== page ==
If you successfully sue an insurance company for bad faith, you are entitled to monetary damages.
In addition to compensatory damages (your actual losses), you may be awarded punitive damages, which are meant to punish and deter the wrongdoing. When do punitive damages apply? How are they calculated?
Understanding insurance bad faith
Insurance companies are bound by California and federal laws. When you file a claim against a disability policy or homeowner’s policy, the insurer must give the claim its good faith consideration.
A finding of bad faith – by a judge or by a jury – means that the insurance company’s conduct was arbitrary or unfair. For example, denying a valid claim on a minor technicality or denying a claim outright without conducting an investigation may constitute insurance bad faith.
Understanding punitive damages
Upon a finding of bad faith, a court or jury may compel the insurer to fulfill its obligations under the policy. This might mean paying out the amount of the original claim, plus your attorney fees and other financial harm (such as lost wages) that resulted from a bad faith delay or denial.
California law also provides for punitive damages when the bad faith conduct is willful, egregious or widespread. For example, endless requests for additional information that drag out the claim for a year, or systematically denying all wildfire claims, might merit punitive damages. The purpose of punitive damages is to call out the wrongful treatment and discourage similar misconduct in the future. It also recognizes the emotional anguish and hassles that the claimant has endured.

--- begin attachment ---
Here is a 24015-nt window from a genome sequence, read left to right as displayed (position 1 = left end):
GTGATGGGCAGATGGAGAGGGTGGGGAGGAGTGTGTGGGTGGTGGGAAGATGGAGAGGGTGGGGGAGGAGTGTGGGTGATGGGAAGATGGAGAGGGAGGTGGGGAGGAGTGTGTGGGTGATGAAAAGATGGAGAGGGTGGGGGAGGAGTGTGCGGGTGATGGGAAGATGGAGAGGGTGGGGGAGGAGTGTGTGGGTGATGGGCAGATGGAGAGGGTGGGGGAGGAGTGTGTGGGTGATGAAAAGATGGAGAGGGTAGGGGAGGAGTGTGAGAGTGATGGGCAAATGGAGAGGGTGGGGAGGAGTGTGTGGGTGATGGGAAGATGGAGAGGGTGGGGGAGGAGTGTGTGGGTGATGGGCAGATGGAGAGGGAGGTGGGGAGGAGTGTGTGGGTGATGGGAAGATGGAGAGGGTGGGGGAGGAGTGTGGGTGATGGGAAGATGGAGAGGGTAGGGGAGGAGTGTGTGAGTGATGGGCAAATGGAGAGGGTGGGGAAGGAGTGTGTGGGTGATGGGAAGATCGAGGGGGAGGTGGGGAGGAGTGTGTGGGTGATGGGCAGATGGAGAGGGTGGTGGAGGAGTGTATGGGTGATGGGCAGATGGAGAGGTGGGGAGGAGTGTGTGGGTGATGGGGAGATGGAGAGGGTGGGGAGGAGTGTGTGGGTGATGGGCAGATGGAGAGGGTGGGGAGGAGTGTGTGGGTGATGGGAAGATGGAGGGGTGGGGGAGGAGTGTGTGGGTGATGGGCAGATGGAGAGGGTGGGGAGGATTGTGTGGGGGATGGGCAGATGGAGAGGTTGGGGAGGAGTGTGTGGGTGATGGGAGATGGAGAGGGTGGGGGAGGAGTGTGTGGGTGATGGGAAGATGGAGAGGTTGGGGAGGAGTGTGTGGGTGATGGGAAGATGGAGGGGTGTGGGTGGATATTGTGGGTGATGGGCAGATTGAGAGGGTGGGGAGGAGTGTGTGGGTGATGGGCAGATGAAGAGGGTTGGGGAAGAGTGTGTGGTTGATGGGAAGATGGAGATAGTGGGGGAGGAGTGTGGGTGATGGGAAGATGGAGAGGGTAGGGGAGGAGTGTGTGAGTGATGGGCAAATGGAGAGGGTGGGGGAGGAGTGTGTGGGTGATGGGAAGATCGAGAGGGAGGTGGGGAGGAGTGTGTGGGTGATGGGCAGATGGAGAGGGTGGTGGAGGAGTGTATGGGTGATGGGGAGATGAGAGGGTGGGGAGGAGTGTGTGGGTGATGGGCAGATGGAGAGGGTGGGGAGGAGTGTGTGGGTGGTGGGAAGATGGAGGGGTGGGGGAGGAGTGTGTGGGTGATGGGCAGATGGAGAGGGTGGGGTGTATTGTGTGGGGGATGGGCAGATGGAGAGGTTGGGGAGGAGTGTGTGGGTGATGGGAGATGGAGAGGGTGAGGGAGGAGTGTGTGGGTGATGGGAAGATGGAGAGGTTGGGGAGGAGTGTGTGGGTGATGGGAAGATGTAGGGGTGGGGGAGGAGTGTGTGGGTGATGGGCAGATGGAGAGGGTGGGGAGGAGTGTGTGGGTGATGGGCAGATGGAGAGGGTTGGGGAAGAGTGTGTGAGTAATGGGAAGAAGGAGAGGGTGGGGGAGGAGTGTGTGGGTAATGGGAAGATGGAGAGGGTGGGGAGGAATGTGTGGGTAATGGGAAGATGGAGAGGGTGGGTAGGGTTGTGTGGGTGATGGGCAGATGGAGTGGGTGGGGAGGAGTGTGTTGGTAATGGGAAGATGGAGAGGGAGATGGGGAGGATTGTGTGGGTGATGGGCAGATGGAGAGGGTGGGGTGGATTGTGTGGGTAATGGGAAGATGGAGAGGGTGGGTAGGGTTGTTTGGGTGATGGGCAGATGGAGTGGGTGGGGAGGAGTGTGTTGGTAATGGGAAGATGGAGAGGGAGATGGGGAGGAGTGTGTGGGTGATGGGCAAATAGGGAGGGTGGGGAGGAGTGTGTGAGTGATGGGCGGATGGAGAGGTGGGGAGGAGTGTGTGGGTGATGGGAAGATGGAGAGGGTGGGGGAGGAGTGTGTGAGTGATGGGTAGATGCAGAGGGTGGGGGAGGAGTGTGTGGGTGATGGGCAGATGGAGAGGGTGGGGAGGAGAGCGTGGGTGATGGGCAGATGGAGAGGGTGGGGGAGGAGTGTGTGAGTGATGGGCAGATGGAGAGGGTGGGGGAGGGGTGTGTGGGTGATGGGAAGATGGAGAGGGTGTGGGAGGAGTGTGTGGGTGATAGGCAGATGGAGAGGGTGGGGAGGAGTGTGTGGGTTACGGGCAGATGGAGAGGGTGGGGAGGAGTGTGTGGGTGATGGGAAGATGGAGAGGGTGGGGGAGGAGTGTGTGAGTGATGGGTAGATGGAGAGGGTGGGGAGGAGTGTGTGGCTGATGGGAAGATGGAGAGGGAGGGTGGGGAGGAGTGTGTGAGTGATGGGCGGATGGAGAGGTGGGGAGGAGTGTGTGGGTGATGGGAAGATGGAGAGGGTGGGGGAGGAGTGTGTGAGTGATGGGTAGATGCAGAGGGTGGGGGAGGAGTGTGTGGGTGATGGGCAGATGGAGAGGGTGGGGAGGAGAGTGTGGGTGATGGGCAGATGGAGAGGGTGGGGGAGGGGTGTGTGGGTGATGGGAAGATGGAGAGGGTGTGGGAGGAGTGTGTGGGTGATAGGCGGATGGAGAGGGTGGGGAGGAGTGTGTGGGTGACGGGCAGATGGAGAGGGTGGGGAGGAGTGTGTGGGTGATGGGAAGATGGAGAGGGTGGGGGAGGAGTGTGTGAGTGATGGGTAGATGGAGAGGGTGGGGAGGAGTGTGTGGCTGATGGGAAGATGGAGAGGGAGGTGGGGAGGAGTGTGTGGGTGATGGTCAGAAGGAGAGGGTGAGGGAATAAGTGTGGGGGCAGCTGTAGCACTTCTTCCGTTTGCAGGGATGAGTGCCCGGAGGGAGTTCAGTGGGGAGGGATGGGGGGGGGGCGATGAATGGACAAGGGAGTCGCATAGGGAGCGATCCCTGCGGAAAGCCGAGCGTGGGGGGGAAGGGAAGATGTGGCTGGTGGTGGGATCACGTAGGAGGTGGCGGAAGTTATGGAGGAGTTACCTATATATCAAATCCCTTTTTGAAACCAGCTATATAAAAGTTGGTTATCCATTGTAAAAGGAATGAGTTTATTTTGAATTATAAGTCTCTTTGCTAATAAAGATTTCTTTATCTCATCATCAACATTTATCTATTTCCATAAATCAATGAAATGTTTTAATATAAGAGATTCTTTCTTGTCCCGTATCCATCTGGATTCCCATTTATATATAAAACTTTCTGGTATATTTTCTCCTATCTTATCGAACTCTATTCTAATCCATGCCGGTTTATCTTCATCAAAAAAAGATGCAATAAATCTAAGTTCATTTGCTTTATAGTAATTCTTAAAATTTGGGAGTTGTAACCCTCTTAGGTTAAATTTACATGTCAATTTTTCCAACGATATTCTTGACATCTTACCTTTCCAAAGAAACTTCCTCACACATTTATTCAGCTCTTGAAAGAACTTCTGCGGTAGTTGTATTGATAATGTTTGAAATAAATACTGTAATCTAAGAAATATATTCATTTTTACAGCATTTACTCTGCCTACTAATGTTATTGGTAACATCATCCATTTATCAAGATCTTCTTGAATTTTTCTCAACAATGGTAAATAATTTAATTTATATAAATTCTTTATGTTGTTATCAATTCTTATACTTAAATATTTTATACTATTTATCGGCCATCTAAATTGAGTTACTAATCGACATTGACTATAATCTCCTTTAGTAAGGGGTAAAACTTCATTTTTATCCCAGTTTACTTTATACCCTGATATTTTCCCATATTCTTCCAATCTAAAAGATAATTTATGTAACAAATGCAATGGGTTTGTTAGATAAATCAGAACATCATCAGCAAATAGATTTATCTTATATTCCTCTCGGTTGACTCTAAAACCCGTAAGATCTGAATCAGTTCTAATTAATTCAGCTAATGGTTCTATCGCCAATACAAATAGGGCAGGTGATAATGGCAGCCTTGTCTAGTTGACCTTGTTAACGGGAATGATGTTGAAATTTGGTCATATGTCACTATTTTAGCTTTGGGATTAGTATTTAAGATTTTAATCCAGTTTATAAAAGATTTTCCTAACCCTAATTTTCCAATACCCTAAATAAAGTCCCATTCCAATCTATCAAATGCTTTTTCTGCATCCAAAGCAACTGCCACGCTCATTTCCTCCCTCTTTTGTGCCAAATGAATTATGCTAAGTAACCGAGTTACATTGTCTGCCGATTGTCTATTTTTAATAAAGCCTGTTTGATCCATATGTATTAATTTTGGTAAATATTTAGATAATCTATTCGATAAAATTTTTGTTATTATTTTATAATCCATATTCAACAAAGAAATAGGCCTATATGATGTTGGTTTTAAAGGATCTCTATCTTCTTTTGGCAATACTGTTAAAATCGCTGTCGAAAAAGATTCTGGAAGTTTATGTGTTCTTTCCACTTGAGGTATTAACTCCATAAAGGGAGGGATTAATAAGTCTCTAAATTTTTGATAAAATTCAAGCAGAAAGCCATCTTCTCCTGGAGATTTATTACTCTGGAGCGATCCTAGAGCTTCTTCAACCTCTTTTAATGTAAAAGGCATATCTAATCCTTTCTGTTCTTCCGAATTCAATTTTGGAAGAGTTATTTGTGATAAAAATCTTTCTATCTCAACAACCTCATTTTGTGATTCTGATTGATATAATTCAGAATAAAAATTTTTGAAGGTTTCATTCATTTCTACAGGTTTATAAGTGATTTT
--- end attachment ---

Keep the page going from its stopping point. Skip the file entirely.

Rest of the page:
How is the amount determined?
One consideration is the severity or scope of the wrongful conduct. Another consideration is what sum of money will get the insurance company’s attention, as opposed to an amount that would be shrugged off as the “cost of doing business.”
There is no magic formula for calculating punitive damages. Treble damages (punitive damages of triple the compensatory damages) are sometimes applied, but often the award is much higher. The California Supreme Court struck down the old formula that said the multiplier factor must be a single digit. This means that punitive damages could be 10 or 20 times the actual loss. However, when well-meaning juries award multi-million punitive damages, those awards are sometimes reduced on appeal as excessive.